Kubernetes is an open-source system for orchestrating containerized applications. Kubernetes builds upon more than a decade of experience running workloads at Google and incorporates practices from the community.
This blog post is going to demonstrate “How to Get Started with Advanced Networking and AKS in Azure.” Throughout the blog post, we will be creating the following Azure artifacts,
- Azure AD Application (Service Principal)
- Azure VNet (Virtual Network)
- Azure Subnet and Add Service Principal
- Azure Log Analytics (Optional)
- Azure Kubernetes Service (AKS)
For the blog post, Azure Portal is the primary tool choice for creating and provisioning Azure resources. For production and more serious implementations, I would recommend using ARM (Azure Resource Manager) and automation for provisioning and configuring these artifacts.
Create Azure AD Application & Service Principal
The term ‘Application’ can be misunderstood in this context. Azure Kubernetes Service (AKS) is a managed service, and the Kubernetes Master is the primary scope of the created Service Principal. It is not recommended to share the created Service Principal with other Azure applications. While Azure Portal allows for the implicit creation of Service Principals as part of Kubernetes deployment, I would not recommend it as a good practice.
Create a Service Principal
Create a new Application Registration
Azure Portal > Active Directory (Instance) > App registration > New application registration. Please note that application type is set to
Web app / API. Sign-on URL just for scope purpose in this context.
Create a Service Principal Token (or Key)
Once the application created, go to
Application > Settings > Keys to create a new token (or key) for Kubernetes Master to manage underlying Azure Infrastructure for AKS. Keep Application ID and Key safe, and you will need them while configuring Azure Kubernetes Service.
Create a Azure Virtual Network (VNet)
Microsoft has an excellent step-by-step guide for creating an Azure Virtual Network. I recommend considering and validating your Azure Kubernetes Service’s network topology and CIDR ranges. The subnet (CIDR range) used to configure AKS should not overlap with internal Kubernetes CIDR ranges. In my case, I have used the following configuration.
- Azure Virtual Network CIDR:
- Azure AKS Subnet CIDR:
- Kubernetes Service Address CIDR:
- Kubernetes DNS Service IP Address:
- Docker Bridge CIDR:
Please refer Microsoft’s step by step guide for creating a virtual network using the Azure portal and networking in Kubernetes . I will preferably come up with a separate blog post on the topic of Enterprise Networks with Kubernetes and Azure Kubernetes Services.
Add a Service Principal to the Subnet
Kubernetes Master need permission (
Owner) to manage underlying and transparent configuration with network. Go to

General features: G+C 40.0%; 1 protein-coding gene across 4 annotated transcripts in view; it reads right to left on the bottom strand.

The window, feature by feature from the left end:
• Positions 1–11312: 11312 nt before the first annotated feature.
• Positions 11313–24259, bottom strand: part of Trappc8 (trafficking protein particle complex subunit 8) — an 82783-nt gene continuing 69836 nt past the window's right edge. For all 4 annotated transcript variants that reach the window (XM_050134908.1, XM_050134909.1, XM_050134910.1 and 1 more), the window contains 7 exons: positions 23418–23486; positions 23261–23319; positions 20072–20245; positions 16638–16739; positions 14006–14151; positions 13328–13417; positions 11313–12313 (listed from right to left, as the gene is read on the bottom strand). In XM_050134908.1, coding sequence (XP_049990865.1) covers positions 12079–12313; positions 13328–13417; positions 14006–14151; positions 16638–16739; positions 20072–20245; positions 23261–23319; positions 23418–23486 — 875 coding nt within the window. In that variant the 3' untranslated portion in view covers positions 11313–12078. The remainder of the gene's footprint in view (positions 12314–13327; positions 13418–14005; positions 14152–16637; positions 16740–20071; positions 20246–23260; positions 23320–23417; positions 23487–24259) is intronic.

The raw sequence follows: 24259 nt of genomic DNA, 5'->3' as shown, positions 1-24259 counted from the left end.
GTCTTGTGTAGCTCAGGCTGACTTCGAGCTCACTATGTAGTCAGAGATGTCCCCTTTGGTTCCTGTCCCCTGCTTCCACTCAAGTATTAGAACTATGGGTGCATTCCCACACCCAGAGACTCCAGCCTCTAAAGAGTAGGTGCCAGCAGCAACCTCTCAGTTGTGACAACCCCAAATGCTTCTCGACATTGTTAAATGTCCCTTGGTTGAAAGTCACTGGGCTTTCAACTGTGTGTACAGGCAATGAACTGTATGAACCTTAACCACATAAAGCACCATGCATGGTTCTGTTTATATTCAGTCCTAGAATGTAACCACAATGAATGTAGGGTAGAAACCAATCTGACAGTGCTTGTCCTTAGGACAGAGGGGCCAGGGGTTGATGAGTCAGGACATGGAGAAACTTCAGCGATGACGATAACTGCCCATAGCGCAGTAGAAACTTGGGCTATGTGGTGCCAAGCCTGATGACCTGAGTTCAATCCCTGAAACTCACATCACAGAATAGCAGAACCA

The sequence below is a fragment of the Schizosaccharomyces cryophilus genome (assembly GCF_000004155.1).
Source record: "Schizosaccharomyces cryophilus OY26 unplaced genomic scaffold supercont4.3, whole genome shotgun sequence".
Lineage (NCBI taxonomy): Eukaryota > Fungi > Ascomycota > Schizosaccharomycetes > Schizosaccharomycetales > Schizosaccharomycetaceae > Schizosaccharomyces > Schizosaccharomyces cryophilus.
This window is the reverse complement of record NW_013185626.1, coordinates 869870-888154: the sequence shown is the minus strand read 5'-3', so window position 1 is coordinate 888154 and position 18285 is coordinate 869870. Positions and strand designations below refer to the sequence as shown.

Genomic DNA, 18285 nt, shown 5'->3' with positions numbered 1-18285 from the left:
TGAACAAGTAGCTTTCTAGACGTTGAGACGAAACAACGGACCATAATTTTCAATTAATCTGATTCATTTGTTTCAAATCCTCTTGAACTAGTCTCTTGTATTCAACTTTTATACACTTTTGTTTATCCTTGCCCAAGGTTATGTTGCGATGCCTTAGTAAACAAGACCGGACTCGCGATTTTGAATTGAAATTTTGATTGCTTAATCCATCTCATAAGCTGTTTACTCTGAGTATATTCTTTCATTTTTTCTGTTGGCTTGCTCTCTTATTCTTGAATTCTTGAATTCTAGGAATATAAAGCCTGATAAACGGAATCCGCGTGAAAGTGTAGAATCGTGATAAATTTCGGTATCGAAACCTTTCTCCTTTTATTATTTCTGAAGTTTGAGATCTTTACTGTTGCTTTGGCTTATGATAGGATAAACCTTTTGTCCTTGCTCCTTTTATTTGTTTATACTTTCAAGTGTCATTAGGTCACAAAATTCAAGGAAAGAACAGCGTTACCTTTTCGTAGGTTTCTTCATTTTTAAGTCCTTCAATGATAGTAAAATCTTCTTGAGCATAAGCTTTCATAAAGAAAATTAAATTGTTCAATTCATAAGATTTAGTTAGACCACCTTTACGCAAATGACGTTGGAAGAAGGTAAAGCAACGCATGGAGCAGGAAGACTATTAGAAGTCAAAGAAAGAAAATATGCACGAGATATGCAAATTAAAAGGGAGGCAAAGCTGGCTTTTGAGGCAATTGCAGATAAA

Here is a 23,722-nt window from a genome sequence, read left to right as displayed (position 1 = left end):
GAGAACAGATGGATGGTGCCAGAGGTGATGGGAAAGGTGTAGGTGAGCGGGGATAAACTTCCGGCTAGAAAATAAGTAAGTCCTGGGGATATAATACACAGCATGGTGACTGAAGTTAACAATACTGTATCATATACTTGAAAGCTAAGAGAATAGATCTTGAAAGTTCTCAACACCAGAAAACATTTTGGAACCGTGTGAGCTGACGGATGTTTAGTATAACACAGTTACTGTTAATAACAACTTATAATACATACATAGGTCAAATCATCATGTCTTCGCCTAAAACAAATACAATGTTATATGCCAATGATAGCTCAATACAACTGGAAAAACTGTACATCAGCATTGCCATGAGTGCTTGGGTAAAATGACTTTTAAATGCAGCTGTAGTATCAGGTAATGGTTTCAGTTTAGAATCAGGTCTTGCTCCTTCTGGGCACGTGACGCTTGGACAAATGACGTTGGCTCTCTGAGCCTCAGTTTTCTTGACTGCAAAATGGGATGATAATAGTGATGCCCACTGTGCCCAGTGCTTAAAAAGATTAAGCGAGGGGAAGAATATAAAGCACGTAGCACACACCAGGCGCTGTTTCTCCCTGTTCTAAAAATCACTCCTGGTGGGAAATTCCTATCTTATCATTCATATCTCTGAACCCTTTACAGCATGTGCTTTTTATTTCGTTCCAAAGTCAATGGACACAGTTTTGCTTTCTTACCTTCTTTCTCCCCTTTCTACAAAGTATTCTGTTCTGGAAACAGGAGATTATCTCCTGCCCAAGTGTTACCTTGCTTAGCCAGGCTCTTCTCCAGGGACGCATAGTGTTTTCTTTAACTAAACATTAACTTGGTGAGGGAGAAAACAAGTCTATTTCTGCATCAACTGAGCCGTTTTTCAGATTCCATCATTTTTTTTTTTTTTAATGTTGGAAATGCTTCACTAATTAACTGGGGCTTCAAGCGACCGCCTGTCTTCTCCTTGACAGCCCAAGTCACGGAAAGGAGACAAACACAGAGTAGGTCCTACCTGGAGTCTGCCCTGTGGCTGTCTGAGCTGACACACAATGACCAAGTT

Azure Portal > Virtual Networks > [Select Your VNet] > Subnets > [Select Your Subnet] > Users > Add (+), add a previously created Service Principal to the Azure Subnet with
Create a Azure Kubernetes Service (AKS) in Azure Portal
You can create an AKS Cluster using Azure CLI and Azure Portal. For this article, we will use Azure Portal.
Create AKS Cluster (Basic)
Azure Portal is self-explanatory and will be very easy for anyone with some familiarity beforehand. Make sure to configure the service principal with the Client ID (Application ID) and Client Secret (Key).
Create AKS Cluster (Networking)
The next configuration step is where everything we have created so far will come together. Enabling HTTP Application Routing is going to create a Custom DNS Zone for your Kubernetes (AKS) setup. The DNS Zone is transparently managed and updated by the AKS Master based on deployment definitions. You can use CNAME mapping with your custom domain to map it with the DNS Zone. This feature is not mandatory to enable Advanced Networking with AKS.
Select Advance Network Configuration to configure existing Azure Virtual Network and Subnet. Select previously created VNet (
10.0.0.0/16) and Subnet (
10.0.0.0/24). Configure values for Kubernetes Service Address Range (
10.100.0.0/16), Kubernetes DNS Service IP (
10.100.0.10/32) and Docker Bridge (
172.17.0.1/16). You can choose these value according to your Network Topology but need to ensure that they are unique across VNet and bridged networks. Prefer appropriate CIDR/ranges based on your estimated number of Kubernetes Pods and Kubernetes Nodes.
Create AKS Cluster (Monitoring & Tags)
Configuring monitoring and tags are optional, if you are configuring production or commercial environment, then it is highly recommended to configure Azure Log Analytics/OMS for AKS instance.
Create a AKS Cluster (Summary)
Verify the configuration and click create.
Verify & Test the Azure Kubernetes Service
It could take up to half hour for provisioning of all managed resources and get you up and run with AKS. Azure Resources Group
MC_[Your Resource Group] is provisioned by Azure Kubernetes Services and Microsoft & Azure manages the Resource Group transparently but of course the subscription owner is responsible for the cost.
kubectl to Azure Kubernetes Cluster
- Download Azure CLI .
az aks install-clito install
- Login to Azure Subscription using
- If you have more than one subscription, please make sure that you select correct subscription
az account set --subscription SubscriptionID.
az aks get-credentials --resource-group ResourceGroupName --name AKSClusterNameto add or merge your AKS credentials to local
kubectl get nodes to check Kubernetes Nodes’s status.
Congratulations, you should be up and running with Azure Kubernetes Service with Advance Networking and Application Routing. Run
az aks browse --resource-group ResourceGroupName --name AKSClusterName to access your Kubernetes Web Console. You can verify the Cluster IP assigned from the provided Kubernetes Service Address CIDR range
Similarly, the Kubernetes and Azure deployment have deployed and configured